posix_setrlimit() constants


These constants are available starting with PHP 7.0.0. Please note that some of them may not be available on your system.


You may wish to read the below notes in conjunction with the manpage for setrlimit() on your specific operating system, as there is variance in how these limits are interpreted, even across operating systems that claim to implement POSIX in full.

The maximum size of the process's address space in bytes. See also PHP's memory_limit configuration directive.
The maximum size of a core file. If the limit is set to 0, no core file will be generated.
The maximum amount of CPU time that the process can use, in seconds. When the soft limit is hit, a SIGXCPU signal will be sent, which can be caught with pcntl_signal(). Depending on the operating system, additional SIGXCPU signals may be sent each second until the hard limit is hit, at which point an uncatchable SIGKILL signal is sent. See also set_time_limit().
The maximum size of the process's data segment, in bytes. It is extremely unlikely that this will have any effect on the execution of PHP unless an extension is in use that calls brk() or sbrk().
The maximum size of files that the process can create, in bytes.
The maximum number of locks that the process can create. This is only supported on extremely old Linux kernels.
The maximum number of bytes that can be locked into memory.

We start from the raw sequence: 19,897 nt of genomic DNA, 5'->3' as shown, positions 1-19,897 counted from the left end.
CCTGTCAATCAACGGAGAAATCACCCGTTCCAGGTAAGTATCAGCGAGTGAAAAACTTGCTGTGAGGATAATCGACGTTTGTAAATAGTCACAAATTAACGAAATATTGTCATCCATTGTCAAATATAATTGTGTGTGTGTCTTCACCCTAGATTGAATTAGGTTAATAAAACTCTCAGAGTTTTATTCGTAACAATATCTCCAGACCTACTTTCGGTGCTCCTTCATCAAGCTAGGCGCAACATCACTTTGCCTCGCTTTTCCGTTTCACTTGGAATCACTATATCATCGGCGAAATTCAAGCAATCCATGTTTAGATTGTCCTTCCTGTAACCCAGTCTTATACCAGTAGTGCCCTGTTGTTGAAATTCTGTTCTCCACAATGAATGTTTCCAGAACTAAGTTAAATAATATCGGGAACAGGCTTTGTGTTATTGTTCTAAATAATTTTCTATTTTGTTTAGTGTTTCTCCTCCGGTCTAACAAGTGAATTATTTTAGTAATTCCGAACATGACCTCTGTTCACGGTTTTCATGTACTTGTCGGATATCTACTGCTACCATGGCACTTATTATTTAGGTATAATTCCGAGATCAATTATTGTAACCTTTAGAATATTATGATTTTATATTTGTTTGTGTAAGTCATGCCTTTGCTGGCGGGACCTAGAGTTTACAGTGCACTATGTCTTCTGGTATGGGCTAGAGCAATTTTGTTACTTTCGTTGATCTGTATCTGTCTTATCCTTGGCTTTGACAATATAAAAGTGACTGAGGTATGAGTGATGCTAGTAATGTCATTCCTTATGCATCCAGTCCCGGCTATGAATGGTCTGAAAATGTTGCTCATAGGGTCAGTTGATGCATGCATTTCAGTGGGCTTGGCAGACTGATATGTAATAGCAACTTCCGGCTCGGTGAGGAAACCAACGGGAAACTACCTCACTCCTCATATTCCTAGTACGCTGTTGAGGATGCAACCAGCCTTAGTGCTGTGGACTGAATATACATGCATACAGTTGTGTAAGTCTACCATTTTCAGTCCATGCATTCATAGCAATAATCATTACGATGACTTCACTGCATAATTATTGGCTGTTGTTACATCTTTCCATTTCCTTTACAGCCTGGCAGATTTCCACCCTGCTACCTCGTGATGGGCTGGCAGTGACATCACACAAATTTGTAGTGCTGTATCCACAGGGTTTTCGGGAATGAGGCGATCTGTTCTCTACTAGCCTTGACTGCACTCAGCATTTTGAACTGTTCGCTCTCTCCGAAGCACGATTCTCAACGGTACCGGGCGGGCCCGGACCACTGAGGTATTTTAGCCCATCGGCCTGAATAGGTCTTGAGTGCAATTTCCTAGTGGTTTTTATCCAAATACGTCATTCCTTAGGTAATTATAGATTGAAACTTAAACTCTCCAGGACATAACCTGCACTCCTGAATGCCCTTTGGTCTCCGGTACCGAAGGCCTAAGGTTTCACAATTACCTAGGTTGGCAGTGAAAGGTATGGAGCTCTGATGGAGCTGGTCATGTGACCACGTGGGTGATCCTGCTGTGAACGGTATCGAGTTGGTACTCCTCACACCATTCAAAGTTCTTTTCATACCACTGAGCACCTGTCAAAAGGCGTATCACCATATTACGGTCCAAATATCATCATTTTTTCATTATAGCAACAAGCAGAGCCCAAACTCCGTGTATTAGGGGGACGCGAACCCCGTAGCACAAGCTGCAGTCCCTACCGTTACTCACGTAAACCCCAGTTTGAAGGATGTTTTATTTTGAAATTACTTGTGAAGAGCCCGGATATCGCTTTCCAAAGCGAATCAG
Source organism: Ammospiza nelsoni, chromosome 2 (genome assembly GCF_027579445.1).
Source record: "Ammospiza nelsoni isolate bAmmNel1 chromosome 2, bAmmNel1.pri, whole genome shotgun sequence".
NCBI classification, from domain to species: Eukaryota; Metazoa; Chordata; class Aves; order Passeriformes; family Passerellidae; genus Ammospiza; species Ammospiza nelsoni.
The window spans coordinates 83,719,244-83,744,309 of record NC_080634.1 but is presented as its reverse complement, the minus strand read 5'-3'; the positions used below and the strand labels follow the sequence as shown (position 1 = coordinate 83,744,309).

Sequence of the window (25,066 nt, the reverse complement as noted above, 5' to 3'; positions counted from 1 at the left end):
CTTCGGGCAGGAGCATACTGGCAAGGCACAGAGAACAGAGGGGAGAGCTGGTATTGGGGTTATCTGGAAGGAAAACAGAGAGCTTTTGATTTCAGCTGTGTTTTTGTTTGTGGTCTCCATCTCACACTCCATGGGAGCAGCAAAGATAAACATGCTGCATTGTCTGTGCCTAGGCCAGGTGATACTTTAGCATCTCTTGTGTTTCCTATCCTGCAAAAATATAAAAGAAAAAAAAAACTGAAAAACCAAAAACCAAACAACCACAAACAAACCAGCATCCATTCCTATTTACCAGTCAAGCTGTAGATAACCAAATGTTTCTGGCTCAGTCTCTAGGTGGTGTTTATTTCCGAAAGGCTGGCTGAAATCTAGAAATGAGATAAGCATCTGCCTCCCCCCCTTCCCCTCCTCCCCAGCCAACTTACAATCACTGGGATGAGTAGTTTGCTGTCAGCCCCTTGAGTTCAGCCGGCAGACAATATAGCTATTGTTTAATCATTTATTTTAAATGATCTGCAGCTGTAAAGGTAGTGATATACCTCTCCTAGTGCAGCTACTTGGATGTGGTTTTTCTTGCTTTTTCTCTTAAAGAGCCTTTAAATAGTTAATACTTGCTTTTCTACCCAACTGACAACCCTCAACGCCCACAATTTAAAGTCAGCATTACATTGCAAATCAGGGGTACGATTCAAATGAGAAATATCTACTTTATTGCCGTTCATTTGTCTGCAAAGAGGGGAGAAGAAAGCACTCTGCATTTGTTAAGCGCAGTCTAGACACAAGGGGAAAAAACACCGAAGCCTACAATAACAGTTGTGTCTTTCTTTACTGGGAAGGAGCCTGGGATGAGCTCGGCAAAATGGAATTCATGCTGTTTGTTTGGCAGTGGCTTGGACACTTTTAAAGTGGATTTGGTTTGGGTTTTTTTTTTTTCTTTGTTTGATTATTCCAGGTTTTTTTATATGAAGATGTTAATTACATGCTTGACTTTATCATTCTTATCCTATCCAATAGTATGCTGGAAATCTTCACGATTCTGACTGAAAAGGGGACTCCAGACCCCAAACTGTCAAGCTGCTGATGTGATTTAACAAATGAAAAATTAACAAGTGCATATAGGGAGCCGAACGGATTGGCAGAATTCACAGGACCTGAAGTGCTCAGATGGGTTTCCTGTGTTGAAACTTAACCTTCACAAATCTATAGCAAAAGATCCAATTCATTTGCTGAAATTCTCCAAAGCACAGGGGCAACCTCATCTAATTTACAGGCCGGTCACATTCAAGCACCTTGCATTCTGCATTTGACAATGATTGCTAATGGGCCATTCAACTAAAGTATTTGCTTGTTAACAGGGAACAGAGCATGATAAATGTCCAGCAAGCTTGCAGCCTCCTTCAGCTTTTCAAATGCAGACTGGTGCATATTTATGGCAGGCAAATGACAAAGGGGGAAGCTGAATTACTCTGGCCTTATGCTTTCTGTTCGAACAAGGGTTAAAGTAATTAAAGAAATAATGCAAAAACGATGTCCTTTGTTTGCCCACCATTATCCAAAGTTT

The maximum number of bytes that can be allocated for POSIX message queues. PHP does not ship with support for POSIX message queues, so this limit will not have any effect unless you are using an extension that implements that support.
The maximum value to which the process can be reniced to. The value that will be used will be 20 - limit, as resource limit values cannot be negative.
A value one greater than the maximum file descriptor number that can be opened by this process.
The maximum number of processes (and/or threads, on some operating systems) that can be created for the real user ID of the process.
The maximum size of the process's resident set, in pages.
The maximum real time priority that can be set via the sched_setscheduler() and sched_setparam() system calls.
The maximum amount of CPU time, in microseconds, that the process can consume without making a blocking system call if it is using real time scheduling.
The maximum number of signals that can be queued for the real user ID of the process.
The maximum size of the process stack, in bytes.
Used to indicate an infinite value for a resource limit.
add a note add a note

User Contributed Notes

There are no user contributed notes for this page.
To Top